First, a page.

Foursome (rowing)

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Four is the generic term in rowing for all rowing boats in which four athletes row. Helmsmen are not counted. As a crew boat, the four, like the eight, belongs to the large boats, while the single and double are referred to as small boats.

The quad can be built and rowed in very different configurations (boat classes), resulting in different typical usage scenarios.

Racing rowing

Double quad with the helmsman in front
Foursome without a helmsman
Foursome with a helmsman

In regatta rowing , racing rowing boats without a helmsman are predominantly used today. Many boat classes are also common as lightweight classes . The following are particularly important in the Olympic program and at world rowing championships :

  • Sculls (4x): International extended Skull -Bootsklasse; after the eighth the second fastest boat class in rowing.
  • Quadruple scull with helmsman (4x +): In the 1970s and 1980s, international boat class for women. Today it is mainly used as a training boat in the children's (up to 14 years) and junior B area (15- / 16-year-olds) and in school rowing.
  • Coxless also quad without called (4): International extended belt -Bootsklasse; since there is no helmsman on board, the boat is maneuvered by one of the rowers using a foot control .
  • Lightweight four without a helmsman (L4-): Also used internationally in the men's area; The boat itself is identical to the four-man without a helmsman , but the crew members must also comply with the provisions on lightweight rowing.
  • Four-man with helmsman , also called four-man (4+): Formerly Olympic oar boat class; Today still significant in the youth and U23 area as well as in para rowing .

Touring rowing

For recreational and touring rowing , boat speed is less of a focus, which is why racing boats are used less often or not at all. Instead, due to their design, giant rowing boats are easier to row, more robust in handling, more practical in use and usually also a little cheaper to get.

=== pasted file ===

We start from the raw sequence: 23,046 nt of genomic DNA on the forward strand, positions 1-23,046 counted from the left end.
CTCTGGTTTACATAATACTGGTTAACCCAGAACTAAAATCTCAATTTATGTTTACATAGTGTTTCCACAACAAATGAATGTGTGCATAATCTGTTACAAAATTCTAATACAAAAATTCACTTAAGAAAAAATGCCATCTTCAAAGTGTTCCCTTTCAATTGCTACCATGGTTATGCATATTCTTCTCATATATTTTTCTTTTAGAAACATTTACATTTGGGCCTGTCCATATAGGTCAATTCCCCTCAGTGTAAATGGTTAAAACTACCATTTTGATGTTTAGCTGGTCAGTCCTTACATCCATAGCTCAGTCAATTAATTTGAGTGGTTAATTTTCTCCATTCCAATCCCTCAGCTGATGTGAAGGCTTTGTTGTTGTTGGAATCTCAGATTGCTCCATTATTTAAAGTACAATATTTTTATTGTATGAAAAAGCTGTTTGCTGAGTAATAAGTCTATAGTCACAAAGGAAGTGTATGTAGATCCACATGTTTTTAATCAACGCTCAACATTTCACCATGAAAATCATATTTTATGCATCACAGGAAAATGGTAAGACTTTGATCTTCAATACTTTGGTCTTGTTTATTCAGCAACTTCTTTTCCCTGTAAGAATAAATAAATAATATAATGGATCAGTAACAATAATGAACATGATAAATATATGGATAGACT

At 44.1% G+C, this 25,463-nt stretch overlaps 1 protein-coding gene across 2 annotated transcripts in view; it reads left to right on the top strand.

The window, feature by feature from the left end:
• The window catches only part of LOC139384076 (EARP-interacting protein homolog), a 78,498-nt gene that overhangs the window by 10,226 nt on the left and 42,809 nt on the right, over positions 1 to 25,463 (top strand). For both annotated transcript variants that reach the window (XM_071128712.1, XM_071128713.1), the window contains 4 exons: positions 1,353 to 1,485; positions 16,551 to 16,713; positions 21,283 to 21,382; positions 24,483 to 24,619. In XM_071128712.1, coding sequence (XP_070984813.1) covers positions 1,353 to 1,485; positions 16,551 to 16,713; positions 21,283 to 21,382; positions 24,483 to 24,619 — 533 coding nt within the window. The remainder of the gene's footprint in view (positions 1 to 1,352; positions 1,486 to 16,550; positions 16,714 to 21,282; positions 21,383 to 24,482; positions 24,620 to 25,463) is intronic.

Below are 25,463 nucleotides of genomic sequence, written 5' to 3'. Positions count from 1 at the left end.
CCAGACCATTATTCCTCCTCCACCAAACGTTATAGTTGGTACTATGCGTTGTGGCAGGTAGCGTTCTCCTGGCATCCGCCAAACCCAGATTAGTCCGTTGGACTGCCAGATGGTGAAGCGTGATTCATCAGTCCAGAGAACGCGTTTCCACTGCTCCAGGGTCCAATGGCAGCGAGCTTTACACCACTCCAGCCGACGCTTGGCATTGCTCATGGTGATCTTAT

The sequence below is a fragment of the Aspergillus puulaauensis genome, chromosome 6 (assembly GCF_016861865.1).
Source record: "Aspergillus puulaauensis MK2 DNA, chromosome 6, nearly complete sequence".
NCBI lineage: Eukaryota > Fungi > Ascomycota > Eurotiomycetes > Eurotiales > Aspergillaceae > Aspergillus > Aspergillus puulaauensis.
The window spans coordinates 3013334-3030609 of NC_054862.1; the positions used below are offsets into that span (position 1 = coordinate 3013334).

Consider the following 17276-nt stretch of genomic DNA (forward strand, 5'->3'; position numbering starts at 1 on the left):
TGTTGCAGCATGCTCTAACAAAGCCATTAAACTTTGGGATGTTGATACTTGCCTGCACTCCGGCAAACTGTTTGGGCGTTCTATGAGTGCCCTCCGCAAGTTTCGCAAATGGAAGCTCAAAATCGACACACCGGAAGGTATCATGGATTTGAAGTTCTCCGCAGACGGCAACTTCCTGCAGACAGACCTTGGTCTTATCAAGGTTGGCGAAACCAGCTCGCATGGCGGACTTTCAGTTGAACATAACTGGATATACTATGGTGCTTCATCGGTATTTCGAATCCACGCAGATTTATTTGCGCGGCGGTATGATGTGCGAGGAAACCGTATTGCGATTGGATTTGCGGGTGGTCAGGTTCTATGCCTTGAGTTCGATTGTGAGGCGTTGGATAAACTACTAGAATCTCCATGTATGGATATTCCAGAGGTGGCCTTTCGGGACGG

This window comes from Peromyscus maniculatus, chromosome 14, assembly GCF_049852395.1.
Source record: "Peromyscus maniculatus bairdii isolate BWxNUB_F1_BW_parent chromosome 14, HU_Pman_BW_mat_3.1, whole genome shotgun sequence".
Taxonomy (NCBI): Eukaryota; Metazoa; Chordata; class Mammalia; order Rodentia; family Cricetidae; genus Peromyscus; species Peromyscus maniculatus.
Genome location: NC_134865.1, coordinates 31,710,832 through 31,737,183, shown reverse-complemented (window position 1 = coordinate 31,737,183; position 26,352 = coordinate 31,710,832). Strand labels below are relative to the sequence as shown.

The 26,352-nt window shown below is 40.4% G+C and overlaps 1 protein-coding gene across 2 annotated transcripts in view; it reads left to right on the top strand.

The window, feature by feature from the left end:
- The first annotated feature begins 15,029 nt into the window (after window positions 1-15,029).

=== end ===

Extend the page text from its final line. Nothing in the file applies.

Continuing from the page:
• Gig double quad with helmsman (G4x +) and Gig quad with helmsman (G4 +): Sturdy and robust boats that can also be occupied by inexperienced rowers and have storage space for luggage and food. The same types of boats are also used in rowing training.

Rowing training

When training beginners, the stability of the boat plays an important role in order to avoid capsizing . For this reason, only gigantic rowing boats (as four) are used here initially .

  • Gig double quad with helmsman (G4x +): Stable scull training boat class; The helmsman's seat is in the stern of the boat so that he can see and guide the rowers. Often the helmsman can also stand in his place while rowing and thus better observe the rowing movement of the crew members.
  • Gig quad with helmsman (G4 +): Like the gig double quad, but as a belt boat class. This boat class is suitable for learning the belt technique after having mastered the scull technique.


  • Theodor Körner, Peter Schwanitz: Rowing . 2nd, edited edition. Sportverlag, Berlin (GDR) 1987, ISBN 3-328-00027-5 .
  • Wolfgang Fritsch: The big book on racing rowing . 2nd, revised edition. Meyer & Meyer Verlag, Aachen 2005, ISBN 3-89899-034-6 .
  • Wolfgang Fritsch: manual for rowing: training - stamina - free time . 4th, revised edition. Meyer & Meyer Verlag, Aachen 2006, ISBN 978-3-89899-111-7 .